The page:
The environmental health field was an early adopter of PBPK modeling to assess the risk of exposure to industrial pollutants and toxins [5, 6]. The pharmaceutical community has been slower to embrace the routine use of PBPK models. This might have been due in part to the complex nature of these models, which can require significant time and effort to implement and can be difficult to validate. The initial lack of software that could easily build and solve PBPK models likely contributed to the slow adoption of these methods within the pharmaceutical community, which instead predominantly turned to simpler modeling methods and allometric scaling rules to address their questions [7, 8]. However, several factors are now creating an environment in which PBPK models can become powerful, robust tools for the development of pharmaceuticals. First, the pharmaceutical industry is forced to look for ways to cut costs in the drug discovery and development process. The acceptance and broad application of PBPK models in early drug discovery and other phases of pharmaceutical development is one way to achieve improved productivity [1, 4, 9, 10]. Second, the increasing use of imaging studies and radio-labeled drug analogues during pharmaceutical development provides an opportunity to sample multiple organ tissues rather than just blood and urine in a nondestructive manner [11, 12]. This data can be used to test and validate PBK models. Thirdly, biological measurements are becoming more quantitative and there is an ever-increasing depth of knowledge about pathophysiology, both of which will improve the physiology parameters needed to populate the models. Lastly, the computer technology and infrastructure exists to create a flexible environment for easy implementation of PBPK models along with mechanisms for the sharing and continuous improvement of the tool by a user community.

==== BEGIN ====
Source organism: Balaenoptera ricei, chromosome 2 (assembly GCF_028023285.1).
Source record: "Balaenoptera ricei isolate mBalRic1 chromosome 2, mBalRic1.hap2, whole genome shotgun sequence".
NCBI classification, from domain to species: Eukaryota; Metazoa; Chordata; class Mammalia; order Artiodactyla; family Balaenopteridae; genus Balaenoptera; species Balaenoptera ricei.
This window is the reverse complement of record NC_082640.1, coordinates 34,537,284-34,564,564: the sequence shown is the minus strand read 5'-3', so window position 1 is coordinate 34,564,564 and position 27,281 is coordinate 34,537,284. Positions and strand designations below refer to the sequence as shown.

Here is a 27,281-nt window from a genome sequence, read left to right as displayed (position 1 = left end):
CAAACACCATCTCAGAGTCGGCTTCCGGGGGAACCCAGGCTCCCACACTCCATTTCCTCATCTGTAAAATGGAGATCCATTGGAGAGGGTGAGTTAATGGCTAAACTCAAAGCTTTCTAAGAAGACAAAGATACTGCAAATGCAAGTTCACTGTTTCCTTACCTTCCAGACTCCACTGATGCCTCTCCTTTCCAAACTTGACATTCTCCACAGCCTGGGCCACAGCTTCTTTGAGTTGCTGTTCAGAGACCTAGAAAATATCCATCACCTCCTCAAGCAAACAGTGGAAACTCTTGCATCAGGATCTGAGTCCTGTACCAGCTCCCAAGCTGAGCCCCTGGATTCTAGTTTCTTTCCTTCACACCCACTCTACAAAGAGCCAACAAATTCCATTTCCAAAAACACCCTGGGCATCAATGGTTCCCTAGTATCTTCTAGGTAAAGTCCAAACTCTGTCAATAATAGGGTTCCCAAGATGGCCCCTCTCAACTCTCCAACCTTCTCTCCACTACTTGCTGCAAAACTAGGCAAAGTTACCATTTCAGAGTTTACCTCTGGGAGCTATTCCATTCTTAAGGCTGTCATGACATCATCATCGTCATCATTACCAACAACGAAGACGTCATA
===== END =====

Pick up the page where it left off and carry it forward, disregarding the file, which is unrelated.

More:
The increasing interest in PBPK modeling is well reflected by the growing number of publications with this topic both for pharmaceutical and environmental toxicology applications [9]. A number of informative reviews have been published on recent developments and application of PBPK modeling in the preclinical and clinical phases of drug development, as well as environmental toxicology [10, 13, 14, 15, 16, 17, 18, 19]. In spite of the increase in the application of PBPK models, there remains a need for their critical and rigorous evaluation [20]. This includes assessing the predictive capacity of PBPK models with test data and clear model documentation as well as performing sensitivity, variability, and uncertainty analyses to improve the credibility and acceptance of PBPK models [5]. Our work is aimed at addressing these needs in part through its open framework for communication and sharing of the PBPK model, parameters, and test data.